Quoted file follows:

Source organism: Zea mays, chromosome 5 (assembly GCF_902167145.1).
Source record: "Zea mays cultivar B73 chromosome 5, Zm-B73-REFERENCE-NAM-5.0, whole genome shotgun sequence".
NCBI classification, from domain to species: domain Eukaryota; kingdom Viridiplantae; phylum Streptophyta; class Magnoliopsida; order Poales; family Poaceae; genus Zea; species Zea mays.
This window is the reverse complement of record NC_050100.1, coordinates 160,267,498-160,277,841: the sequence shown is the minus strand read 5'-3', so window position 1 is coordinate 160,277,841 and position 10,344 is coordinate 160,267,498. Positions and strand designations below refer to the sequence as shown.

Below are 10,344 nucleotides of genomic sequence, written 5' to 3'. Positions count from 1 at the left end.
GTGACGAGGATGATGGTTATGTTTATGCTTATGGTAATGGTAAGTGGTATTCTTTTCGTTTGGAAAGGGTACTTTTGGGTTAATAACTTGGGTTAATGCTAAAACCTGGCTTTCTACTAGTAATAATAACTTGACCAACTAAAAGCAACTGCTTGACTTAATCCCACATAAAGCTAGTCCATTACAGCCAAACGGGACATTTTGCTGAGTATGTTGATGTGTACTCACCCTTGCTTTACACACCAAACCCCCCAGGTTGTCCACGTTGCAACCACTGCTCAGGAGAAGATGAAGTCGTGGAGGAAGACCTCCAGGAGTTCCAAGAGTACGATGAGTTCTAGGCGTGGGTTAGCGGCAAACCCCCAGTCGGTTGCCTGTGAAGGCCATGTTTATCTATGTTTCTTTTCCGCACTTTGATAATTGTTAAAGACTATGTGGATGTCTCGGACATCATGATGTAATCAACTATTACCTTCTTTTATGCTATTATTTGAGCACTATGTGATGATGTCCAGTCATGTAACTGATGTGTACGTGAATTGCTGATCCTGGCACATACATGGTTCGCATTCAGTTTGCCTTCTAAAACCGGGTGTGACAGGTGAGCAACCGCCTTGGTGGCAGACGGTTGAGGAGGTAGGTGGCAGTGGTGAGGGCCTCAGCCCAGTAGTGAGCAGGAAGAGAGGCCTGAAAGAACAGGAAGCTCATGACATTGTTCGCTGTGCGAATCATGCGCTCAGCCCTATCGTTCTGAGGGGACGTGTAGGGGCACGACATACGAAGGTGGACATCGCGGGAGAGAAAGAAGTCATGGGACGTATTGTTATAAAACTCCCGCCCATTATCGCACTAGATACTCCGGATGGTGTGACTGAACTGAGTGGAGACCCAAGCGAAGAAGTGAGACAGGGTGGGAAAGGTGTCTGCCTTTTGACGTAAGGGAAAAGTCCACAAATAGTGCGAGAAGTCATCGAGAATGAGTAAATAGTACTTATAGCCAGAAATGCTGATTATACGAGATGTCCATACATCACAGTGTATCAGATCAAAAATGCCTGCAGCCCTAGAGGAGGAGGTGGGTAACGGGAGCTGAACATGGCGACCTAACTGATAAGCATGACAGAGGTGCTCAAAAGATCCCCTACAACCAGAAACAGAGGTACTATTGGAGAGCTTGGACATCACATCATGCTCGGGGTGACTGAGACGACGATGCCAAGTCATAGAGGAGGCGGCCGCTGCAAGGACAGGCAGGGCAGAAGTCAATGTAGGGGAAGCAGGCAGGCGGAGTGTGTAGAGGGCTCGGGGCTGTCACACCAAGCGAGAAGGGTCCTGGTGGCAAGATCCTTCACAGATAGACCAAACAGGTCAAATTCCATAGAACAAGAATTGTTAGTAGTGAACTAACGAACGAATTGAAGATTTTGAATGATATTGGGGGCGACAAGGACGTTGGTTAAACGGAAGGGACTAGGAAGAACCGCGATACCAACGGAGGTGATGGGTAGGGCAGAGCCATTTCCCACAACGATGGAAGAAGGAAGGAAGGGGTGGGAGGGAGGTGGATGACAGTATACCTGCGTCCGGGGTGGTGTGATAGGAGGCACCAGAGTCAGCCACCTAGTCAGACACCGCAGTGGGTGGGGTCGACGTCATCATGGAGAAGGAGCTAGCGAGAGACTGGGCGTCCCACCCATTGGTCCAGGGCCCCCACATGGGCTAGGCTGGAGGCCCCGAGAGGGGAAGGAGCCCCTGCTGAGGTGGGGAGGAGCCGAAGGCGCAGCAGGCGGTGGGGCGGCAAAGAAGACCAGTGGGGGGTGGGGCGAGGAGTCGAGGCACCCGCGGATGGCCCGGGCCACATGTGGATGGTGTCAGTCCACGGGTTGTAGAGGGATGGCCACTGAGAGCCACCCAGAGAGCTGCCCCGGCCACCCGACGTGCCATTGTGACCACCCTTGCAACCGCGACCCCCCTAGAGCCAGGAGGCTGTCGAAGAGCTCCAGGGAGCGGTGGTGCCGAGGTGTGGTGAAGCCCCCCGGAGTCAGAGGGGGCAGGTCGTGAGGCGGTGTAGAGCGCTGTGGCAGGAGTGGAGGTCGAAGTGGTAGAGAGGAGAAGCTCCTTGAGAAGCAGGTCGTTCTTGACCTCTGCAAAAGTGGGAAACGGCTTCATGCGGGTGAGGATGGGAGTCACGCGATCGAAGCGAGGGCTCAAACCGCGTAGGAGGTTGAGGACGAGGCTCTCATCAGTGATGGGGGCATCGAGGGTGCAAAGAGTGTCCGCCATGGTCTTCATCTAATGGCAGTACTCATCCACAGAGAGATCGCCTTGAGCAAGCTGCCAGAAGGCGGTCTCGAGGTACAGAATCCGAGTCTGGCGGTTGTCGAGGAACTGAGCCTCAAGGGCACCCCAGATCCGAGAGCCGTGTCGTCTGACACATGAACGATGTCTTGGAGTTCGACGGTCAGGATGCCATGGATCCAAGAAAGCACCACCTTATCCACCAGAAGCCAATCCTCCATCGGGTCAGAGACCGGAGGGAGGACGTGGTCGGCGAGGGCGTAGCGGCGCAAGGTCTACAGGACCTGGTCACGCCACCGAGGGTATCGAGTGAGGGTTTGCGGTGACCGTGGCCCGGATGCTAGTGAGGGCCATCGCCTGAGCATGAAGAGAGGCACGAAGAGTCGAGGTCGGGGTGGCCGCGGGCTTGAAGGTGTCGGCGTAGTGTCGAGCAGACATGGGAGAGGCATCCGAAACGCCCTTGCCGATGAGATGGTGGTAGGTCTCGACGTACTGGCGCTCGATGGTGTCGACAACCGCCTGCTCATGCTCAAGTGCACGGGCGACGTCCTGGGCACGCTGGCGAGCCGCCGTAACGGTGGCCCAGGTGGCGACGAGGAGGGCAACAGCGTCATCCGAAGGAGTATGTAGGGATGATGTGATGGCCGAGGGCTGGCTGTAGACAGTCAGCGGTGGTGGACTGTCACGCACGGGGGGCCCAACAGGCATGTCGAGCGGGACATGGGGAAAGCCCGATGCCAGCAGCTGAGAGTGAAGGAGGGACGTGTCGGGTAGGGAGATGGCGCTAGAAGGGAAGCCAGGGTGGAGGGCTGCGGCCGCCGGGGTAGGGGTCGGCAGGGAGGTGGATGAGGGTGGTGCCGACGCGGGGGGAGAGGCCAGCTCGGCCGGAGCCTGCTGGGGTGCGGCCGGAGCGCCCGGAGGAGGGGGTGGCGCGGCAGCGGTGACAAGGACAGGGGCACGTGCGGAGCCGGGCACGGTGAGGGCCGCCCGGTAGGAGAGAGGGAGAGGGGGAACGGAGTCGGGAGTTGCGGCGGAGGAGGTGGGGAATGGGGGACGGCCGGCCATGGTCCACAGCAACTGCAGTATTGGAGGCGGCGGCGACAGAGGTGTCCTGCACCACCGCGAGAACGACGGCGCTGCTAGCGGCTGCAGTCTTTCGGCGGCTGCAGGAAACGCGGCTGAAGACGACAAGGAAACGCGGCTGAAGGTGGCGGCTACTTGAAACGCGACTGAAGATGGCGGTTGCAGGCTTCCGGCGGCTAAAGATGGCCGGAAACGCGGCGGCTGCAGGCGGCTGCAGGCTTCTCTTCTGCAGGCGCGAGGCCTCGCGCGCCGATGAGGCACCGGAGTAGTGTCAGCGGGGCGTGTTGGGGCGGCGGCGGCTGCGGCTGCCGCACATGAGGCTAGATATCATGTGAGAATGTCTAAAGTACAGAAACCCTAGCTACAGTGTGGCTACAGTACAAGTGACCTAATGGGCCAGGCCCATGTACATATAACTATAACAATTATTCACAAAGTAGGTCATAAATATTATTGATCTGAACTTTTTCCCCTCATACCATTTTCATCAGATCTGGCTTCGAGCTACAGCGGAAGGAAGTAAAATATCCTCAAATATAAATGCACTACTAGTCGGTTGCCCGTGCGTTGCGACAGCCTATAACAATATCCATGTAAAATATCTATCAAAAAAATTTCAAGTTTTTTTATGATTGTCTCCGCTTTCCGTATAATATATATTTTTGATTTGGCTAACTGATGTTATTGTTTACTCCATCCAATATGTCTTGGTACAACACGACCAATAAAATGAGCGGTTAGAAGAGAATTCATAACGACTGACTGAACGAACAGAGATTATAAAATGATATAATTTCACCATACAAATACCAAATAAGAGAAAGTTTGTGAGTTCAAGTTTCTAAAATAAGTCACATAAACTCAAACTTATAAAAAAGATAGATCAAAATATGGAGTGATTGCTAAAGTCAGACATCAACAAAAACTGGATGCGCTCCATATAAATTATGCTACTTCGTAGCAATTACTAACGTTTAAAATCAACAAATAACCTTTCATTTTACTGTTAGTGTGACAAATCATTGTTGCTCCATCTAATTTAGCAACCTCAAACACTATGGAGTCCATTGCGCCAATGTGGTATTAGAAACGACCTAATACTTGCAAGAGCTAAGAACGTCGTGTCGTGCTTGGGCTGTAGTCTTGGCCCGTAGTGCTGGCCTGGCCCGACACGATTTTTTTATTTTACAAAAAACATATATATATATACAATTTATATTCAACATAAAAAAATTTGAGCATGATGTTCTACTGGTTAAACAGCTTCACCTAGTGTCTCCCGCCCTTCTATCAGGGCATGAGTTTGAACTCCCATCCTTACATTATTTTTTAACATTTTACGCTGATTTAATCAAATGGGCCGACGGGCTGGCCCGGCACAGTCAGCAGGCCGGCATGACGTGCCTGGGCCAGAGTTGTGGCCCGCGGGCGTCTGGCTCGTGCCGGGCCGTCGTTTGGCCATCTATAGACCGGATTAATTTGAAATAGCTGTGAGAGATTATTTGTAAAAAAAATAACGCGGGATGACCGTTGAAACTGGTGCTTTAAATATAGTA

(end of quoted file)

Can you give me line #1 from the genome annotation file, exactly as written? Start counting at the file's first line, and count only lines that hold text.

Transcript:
Source organism: Zea mays, chromosome 5 (assembly GCF_902167145.1).